In those early days of beekeeping, hives were made of clay or woven grass. Even back then, beekeepers had to wear protective clothing with masks of woven reeds.

Romans learned beekeeping techniques from the lands they conquered and spread that knowledge throughout their empire. They used honey for food and medicines while wax was used for fuel and cosmetics. The large gardens and orchards of the monasteries across Europe became big beekeeping centers called apiaries – from the Latin word apis meaning “bee”.  The bees helped to pollinate the garden crops and fruit. When Europeans crossed the Atlantic to settle in the Americas, they took their beekeeping technology with them.

Around the time of the American Civil War, hives began to change into what we now know of as a Langstroth Hive.  Invented by L L Langstroth, these hives were created with the knowledge that bees like to move through spaces of 3/8-inches.  Any more space, and a bee will fill it with wax comb, any less, and it gets stuck together with propolis.  The Langstroth hive has removable frames that allow a beekeeper to remove them from the hive, without damaging it.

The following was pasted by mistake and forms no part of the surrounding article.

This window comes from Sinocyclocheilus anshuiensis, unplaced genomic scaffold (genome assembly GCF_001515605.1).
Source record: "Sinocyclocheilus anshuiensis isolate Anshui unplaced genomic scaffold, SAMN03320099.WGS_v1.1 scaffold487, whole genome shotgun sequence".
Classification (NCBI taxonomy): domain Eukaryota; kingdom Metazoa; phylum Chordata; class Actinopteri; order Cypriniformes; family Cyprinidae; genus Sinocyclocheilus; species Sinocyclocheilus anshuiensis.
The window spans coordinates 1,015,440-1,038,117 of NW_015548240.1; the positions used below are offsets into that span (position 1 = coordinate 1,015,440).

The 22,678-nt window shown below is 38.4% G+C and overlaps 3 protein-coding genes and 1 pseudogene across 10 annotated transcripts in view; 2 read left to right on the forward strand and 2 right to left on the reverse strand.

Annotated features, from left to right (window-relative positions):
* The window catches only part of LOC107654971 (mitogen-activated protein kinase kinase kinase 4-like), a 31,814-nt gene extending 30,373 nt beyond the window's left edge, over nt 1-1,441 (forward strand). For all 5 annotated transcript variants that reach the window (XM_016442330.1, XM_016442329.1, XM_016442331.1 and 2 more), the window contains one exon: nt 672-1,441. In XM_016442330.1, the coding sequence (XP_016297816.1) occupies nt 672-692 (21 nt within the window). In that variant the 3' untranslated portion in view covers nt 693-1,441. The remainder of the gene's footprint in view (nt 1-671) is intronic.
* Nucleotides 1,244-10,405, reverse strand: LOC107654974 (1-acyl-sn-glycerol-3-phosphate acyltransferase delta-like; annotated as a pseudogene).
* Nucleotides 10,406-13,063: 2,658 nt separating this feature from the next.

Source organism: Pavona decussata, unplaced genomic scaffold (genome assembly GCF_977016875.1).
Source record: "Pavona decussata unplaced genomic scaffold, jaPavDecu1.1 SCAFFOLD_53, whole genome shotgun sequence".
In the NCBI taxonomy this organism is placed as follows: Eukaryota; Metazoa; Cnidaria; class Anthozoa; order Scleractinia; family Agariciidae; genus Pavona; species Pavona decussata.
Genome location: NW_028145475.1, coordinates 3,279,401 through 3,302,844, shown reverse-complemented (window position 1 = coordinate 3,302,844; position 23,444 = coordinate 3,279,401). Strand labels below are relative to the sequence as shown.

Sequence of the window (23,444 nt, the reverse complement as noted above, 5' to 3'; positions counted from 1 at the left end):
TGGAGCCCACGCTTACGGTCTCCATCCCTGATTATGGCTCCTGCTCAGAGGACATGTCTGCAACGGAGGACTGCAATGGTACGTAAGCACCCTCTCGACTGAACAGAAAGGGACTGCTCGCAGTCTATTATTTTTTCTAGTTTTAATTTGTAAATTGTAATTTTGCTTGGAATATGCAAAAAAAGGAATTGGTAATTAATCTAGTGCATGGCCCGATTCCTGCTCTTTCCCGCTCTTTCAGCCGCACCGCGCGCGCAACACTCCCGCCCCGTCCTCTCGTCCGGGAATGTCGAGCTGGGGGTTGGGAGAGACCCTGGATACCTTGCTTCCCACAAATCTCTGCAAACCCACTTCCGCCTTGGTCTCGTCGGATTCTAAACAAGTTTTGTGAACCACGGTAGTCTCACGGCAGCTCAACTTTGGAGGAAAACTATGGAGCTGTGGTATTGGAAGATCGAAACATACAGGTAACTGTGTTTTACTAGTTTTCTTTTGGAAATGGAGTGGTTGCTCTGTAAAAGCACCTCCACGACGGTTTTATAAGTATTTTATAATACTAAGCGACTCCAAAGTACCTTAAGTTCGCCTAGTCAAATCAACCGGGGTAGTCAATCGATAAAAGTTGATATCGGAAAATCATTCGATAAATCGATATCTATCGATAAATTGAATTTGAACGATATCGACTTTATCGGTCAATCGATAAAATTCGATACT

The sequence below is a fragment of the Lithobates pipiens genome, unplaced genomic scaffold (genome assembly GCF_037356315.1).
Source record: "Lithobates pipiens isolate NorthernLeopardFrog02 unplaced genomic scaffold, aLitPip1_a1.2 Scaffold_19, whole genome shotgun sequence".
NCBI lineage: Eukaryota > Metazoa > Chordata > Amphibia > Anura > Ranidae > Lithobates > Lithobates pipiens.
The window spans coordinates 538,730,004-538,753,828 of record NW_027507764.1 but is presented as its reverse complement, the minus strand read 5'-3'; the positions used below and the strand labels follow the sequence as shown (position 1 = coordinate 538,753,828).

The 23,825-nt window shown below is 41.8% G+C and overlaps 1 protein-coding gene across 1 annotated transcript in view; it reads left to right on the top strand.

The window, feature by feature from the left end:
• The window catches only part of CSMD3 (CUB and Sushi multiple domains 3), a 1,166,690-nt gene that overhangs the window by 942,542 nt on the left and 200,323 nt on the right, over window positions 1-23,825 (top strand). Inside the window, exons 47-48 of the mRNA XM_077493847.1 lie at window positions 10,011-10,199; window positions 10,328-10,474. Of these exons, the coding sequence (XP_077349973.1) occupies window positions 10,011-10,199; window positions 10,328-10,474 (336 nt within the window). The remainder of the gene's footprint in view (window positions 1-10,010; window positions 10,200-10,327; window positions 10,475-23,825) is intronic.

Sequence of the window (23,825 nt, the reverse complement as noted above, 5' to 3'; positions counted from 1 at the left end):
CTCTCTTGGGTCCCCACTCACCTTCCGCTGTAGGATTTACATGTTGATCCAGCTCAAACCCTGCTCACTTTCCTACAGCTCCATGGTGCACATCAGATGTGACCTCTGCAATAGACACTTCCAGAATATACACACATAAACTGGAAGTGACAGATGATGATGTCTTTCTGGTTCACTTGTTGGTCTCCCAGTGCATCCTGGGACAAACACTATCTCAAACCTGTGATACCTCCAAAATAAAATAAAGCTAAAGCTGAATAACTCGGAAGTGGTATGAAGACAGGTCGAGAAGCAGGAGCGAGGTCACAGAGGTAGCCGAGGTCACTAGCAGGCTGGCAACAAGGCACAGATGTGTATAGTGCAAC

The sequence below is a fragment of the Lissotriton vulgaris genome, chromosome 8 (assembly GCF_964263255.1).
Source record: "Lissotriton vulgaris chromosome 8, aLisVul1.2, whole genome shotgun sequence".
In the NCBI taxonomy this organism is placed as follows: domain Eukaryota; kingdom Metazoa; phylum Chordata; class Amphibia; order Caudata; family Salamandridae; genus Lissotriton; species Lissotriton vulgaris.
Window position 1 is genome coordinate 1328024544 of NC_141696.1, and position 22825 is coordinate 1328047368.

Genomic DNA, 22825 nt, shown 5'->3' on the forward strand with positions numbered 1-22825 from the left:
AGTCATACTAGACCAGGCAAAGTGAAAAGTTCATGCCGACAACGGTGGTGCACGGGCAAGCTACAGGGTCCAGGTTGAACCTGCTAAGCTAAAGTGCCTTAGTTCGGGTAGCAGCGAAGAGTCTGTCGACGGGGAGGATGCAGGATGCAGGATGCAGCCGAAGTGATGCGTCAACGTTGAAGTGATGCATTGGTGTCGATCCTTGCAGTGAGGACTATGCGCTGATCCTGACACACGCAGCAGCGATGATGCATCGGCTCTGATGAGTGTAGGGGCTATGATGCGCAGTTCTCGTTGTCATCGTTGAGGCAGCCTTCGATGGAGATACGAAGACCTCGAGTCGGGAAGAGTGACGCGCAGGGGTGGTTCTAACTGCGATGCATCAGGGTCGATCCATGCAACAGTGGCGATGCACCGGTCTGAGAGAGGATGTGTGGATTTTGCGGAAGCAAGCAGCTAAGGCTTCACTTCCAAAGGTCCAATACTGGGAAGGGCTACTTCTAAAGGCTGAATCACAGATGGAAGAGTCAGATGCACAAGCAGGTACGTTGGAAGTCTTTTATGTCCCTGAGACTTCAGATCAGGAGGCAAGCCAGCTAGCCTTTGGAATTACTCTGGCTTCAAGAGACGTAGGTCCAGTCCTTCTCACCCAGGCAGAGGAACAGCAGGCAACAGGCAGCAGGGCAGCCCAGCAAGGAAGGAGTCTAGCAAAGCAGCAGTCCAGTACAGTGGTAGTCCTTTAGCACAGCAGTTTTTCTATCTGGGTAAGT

With the ability to safely remove comb from the hive, the beekeeper can then put the frame into an extraction device that spins the honey out of the comb, without damaging the delicate wax comb. The comb can then be put back into the hive for the bees to re-use.  Since it takes over 5 pounds of honey to create a single frame of wax, it allows the bees to focus on creating honey and rearing brood, instead of creating new comb.

 

 

 

 

 

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Welcome to the Bee Maven Blog!

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This blog is dedicated to people who love bees and want to learn more about these amazing creatures.  Over the next year, I will be placing beehives throughout the community and writing about my experiences and lessons learned.

As my hives grow, and more customers join the Bee Maven family, there will be many stories and experiences to share.  Part of the magic of beekeeping is getting to witness what goes on in the hive, and share that with others who don’t normally get that opportunity.